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Management of New Post-Operative Arrhythmia in Cardiac Patients


Literature suggests 25-50% of patients develop arrhythmia following cardiac surgery. Within a regional cardiothoracic centre in Scotland, guidelines exist on initial management of post-operative atrial arrhythmia. However, in practice various approaches are used. Arrhythmias contribute to prolonged hospital stay and high dependency readmission.


To assess staff awareness of local guidelines, audit the proportion of patients developing arrhythmia and check for correlation with logistic EuroScore and length of hospital stay. Approach to management of arrhythmia within the initial 48 hours following identification was compared to local guidelines.


Staff questionnaire was circulated prior to a four week data collection period. Consecutive cases of new post-operative arrhythmia were identified within the intensive care unit, high dependency unit and cardiac ward. Contributions were made to the proforma by anaesthetic, cardiology and surgical consultants.


Results from the staff questionnaire indicated 64% were unaware of local guidelines. 25 cases were identified; 2 in ICU, 15 in HDU and 8 on the ward. Case mix included CABG (37%), valve replacement (20%), mixed CABG and valve (23%), and other (20%). Average logistic EuroScore was 4.34%, higher than the centres average. In the majority of cases (56%), onset of arrhythmia occurred 24-72 hours following surgery. Arrhythmia most frequently identified was atrial fibrillation (22 cases). There was one case each of SVT, NSVT and atrial flutter. During analysis of atrial fibrillation cases, when asking 'would management have differed if local guidelines were adhered to?', the answer was yes in 8 (36%) of cases. In the majority of cases arrhythmia lasted less than 48 hours. 2 cases were cardioverted. Duration of inpatient stay for this study group was 9.6 days, significantly longer than the centre's average of 6 days.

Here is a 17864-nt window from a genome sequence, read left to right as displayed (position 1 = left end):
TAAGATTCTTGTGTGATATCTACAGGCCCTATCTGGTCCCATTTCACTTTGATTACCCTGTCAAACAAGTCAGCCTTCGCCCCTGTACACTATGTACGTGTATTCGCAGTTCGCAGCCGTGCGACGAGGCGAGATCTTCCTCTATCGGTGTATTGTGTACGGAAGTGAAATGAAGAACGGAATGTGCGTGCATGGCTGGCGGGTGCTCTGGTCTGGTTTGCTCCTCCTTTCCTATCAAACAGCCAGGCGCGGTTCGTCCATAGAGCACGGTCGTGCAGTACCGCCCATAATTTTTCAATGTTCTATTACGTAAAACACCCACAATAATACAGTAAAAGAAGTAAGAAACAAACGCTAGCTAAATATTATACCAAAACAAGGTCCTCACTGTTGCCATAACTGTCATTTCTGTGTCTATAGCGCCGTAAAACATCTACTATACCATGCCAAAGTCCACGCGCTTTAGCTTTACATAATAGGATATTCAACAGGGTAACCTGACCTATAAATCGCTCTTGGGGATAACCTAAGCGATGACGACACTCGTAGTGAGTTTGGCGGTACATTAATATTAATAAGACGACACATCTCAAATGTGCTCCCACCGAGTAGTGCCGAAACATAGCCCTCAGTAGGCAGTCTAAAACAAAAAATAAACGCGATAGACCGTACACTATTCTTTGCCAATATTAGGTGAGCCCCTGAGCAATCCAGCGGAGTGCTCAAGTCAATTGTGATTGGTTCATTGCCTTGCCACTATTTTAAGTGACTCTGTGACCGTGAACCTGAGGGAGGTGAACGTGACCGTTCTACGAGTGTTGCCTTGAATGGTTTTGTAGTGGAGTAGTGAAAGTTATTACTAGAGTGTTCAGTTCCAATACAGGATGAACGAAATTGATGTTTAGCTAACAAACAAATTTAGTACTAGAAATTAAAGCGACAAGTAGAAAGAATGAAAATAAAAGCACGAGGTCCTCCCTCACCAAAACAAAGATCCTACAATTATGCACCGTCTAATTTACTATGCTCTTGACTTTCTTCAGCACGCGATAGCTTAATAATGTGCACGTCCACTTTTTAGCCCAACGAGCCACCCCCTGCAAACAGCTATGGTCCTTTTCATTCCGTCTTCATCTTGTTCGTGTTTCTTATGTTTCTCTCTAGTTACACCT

There is not a definite treatment strategy for the management of new onset atrial arrhythmias following cardiac surgery. Management most frequently included potassium and magnesium replacement, oral beta blocker and IV amiodarone. This project raises the question as to whether a standardised guideline is feasible in practice. Complexities include variation in patient suitability for management and consultant preferences.

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MacPherson, M., Beattie, G., Smith, R. et al. Management of New Post-Operative Arrhythmia in Cardiac Patients. J Cardiothorac Surg 10 (Suppl 1), A137 (2015).

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